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Hydrocele is the medical term for a small sac that is fluid-filled and that occurs around a testicle in male infants. Furthermore, occurrence of hydroceles may lead to the swelling of scrotum, which is located underneath the penis. Typically this disorder appears in men at birth, but it can be developed as the result of some irritation or the scrotum damage. When hydroceles emerge, they are not hurting and do not need any treatment unless the scrotum swelling appears. If the swelling of one or both testicles is noticed, it is recommended to go and consult a doctor. The most common symptoms of this condition in children are redness, fever and excessive swelling. Furthermore, bleeding and increasing pain are also some of the signs of hydrocele in children, although these two symptoms appear in severe cases.

Types of hydrocele

Hydrocele can be divided into two classes: communicating hydrocele and non-communicating hydrocele.

Communicating hydrocele is thus called because it has the contact with the liquids of the abdominal cavity, which happens due to the failure of the processus vaginalis to close entirely during prenatal development. Processus vaginalis is the thin membrane that stretches through the inguinal canal and goes down into the scrotum.

On the other hand, non-communicating hydrocele does not have the contact with the fluids in the abdominal cavity, which is why it maintains more or less the same size. A non-communicating hydrocele usually disappears after six or twelve months; hence, the treatment is not necessary.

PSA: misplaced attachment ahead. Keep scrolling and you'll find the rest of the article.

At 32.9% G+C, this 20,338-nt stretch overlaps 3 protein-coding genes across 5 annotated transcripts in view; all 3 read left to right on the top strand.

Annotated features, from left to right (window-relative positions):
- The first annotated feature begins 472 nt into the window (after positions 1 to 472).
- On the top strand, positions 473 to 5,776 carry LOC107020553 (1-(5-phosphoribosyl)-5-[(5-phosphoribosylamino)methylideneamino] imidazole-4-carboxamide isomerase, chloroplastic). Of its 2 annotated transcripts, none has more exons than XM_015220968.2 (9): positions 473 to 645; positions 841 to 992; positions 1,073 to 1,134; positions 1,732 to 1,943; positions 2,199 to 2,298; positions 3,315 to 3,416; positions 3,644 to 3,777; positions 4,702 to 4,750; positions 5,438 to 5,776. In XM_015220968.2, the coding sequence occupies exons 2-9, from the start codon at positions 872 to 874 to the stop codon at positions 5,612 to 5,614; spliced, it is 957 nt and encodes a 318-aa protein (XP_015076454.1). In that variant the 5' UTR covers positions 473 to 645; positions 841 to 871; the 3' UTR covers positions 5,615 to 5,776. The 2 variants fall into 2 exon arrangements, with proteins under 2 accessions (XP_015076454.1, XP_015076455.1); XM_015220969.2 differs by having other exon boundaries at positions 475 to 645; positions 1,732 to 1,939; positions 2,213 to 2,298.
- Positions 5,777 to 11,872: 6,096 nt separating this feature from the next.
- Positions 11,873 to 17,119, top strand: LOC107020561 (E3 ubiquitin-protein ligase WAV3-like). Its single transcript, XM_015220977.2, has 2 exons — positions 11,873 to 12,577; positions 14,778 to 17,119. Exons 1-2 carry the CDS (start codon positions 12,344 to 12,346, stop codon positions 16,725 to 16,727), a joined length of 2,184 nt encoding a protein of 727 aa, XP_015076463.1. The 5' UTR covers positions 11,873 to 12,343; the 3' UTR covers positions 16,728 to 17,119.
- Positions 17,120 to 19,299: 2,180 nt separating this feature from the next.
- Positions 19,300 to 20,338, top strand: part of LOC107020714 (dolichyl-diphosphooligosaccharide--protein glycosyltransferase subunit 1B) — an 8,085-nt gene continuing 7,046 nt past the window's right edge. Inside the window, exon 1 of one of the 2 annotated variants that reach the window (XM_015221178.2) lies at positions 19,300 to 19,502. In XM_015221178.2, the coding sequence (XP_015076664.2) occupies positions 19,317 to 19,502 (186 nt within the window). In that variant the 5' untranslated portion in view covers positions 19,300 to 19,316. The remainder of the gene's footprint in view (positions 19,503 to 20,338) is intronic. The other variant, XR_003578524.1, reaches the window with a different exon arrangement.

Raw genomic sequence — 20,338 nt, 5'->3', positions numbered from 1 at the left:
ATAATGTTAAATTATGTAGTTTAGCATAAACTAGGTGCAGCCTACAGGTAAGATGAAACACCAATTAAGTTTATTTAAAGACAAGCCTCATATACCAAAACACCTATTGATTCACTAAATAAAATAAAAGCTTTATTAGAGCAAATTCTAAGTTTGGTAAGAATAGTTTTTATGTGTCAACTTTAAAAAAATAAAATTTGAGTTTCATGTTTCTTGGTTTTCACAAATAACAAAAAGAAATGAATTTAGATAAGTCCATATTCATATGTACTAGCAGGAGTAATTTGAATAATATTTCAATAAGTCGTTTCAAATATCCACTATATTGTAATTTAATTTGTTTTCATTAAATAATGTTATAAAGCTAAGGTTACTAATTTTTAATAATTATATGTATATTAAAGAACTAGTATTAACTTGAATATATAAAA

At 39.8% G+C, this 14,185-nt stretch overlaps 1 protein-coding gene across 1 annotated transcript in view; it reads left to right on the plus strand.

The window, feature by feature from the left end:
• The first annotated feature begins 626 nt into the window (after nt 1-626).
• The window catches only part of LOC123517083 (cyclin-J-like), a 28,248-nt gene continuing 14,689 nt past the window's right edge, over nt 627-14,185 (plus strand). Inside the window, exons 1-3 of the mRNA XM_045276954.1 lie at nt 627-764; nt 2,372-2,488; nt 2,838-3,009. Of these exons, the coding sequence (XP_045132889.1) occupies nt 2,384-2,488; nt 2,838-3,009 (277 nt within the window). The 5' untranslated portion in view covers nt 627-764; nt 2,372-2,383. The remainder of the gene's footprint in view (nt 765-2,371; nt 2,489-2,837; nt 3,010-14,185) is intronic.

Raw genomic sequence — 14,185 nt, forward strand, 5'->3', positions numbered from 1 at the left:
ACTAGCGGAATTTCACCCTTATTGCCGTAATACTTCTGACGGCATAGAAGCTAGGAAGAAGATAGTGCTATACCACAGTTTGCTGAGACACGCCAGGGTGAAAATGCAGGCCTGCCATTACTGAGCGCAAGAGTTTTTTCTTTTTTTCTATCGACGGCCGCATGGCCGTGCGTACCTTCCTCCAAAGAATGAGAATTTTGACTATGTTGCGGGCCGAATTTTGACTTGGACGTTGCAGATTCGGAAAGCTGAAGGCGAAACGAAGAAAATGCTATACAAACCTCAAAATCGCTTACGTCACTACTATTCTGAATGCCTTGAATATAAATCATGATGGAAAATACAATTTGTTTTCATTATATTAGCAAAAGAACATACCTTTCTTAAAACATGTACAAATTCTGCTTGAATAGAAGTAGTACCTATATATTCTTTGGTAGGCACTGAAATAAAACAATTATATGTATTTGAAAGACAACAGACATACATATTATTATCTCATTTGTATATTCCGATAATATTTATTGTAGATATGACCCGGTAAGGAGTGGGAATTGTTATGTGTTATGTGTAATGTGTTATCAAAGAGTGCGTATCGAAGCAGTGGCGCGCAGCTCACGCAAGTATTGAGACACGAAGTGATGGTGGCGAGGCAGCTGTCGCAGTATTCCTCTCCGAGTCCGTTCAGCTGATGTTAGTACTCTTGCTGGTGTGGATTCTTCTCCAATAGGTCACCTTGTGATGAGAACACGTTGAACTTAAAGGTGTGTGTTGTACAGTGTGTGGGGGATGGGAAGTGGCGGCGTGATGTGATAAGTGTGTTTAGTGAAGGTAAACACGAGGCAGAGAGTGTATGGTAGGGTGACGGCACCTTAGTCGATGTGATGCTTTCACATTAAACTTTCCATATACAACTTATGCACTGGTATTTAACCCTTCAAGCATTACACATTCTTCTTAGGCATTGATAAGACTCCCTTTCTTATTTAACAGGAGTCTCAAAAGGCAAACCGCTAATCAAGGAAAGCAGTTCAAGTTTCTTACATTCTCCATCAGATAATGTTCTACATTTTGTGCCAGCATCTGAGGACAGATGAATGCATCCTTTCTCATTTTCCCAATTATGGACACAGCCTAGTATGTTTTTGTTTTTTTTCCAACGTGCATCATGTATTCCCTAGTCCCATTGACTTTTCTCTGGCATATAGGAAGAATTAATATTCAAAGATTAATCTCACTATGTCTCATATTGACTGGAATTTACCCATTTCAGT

In contrast to a non-communicating hydrocele, a communicating hydrocele is recommended to be surgically fixed in order to avoid further possible complications. The surgery lasts very short, about an hour, and after it, the patient is immediately allowed to go home.

The surgery, before and after

There are some things that should be known before one decides to undergo a surgery. First of all, the child should not eat six hours before the surgery. Thus, the risk of vomiting and aspiration during anesthesia is reduced. This surgery is performed with anesthesia. The child receives general anesthesia and after that he/she sleeps. Then, the surgeon makes a small cut in the skin fold of the groin, identifies the hydrocele and empties the liquid from it. The final step is the removal of sac and reinforcing the muscle wall with stitches. In the majority of cases, children go home a few hours after surgery. Nevertheless, premature infants and children who suffer from certain medical conditions usually stay in hospital for one day for the observation.

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